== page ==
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Fred Meintjes

BY FRED MEINTJES

Uncertain times ahead in South Africa

Apple and pear industry anticipate impact of Covid-19 will be felt for a long time


Uncertain times ahead in South Africa

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South Africa’s apple and pear industry has indicated it expects the current uncertainty surrounding Covid-19 to have a long-term impact on the country’s agricultural sector. 

A multi-industry committee dealing with media enquiries on the impact of Coronavirus has stated the present concerns focus primarily on the availability of shipping containers in the industry.

Adele Ackermann, group brand manager of Capespan and coordinator of the committee, said ‘normal business’ is almost a redundant term when it comes to explaining the present situation. 

“Producers and packhouses have to deal with a myriad of requirements which have to be put in place to ensure the safety of agricultural workers and to contribute to fight the virus along with the rest of the country,” said Ackermann.

She noted the entire logistics and supply chain is under pressure, including transport, employee working conditions, availability of fruit labels, export documentation and, of course, shipping.

Referring to international supply, Ackermann noted a great deal of uncertainty regarding demand and logistics. 

“In countries in Asia and Africa, where ‘wet markets’ and the informal trade is of critical importance, we’ve experienced a reduced demand over the past two weeks,” said Ackermann.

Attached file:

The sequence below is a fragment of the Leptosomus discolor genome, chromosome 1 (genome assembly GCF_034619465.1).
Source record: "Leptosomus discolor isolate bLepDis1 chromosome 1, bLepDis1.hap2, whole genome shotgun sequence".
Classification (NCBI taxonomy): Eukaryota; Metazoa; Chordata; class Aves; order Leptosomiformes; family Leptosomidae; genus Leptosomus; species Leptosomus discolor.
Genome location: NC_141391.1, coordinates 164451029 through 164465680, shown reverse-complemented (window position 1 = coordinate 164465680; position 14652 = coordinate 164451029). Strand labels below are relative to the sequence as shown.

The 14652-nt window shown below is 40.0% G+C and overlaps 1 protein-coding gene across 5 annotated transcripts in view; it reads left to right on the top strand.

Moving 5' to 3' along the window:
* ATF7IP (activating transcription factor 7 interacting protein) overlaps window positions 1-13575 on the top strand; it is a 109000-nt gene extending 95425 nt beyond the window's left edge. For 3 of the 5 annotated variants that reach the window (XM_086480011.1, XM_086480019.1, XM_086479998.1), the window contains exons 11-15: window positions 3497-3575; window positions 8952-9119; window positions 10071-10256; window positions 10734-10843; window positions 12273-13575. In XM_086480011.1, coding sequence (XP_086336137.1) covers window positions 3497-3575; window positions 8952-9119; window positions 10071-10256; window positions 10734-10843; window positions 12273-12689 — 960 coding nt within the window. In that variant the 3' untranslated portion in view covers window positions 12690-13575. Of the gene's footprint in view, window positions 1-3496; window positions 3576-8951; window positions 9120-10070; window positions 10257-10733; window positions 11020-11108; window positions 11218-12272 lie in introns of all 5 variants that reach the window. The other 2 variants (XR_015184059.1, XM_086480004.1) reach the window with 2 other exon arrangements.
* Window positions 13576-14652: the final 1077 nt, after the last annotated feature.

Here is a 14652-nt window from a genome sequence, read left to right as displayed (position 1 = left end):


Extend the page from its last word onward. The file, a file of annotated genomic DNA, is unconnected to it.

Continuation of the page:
“The fact is that in countries where people are under the same conditions as we are, they cannot get to these markets or street markets. We hope the situation will improve as countries manage to get the virus under control.”

Despite the current pressure, export numbers have been performing strongly, with Asia receiving around 40 per cent of South Africa’s apple exports at the end of week 13. 

The multi-industry committee also noted the strength in domestic demand, suggesting consumers are being driven by wanting to follow a healthy diet. 

“Apples in particular is one of the fruits that most people have on their shopping list and is therefore not an impulsive purchase as some of the exotic fruits are. With reduced numbers of people in retail outlets and the limited time they spend there during the lock down, we still expect that apple sales will remain relatively strong,” noted Ackermann.

Generally speaking, many exporters are not interested in commenting about the present situation – but many say they are concerned, suggesting the best course of action is to carry on with business as best they can.

While the general threat at the moment is the impact of coronavirus, and the closure of many country borders, there is another issue that the South African apple industry will have to face in future.

South African apples have made major inroads in Africa over the past two decades, to the extent that it now represents one of the country’s major markets.

Central and West Africa are two key markets for apples grown in South Africa, however, they are markets driven by oil. With the present oil price of around US$25m it is hardly enough to sustain those economies and therefore general demand.

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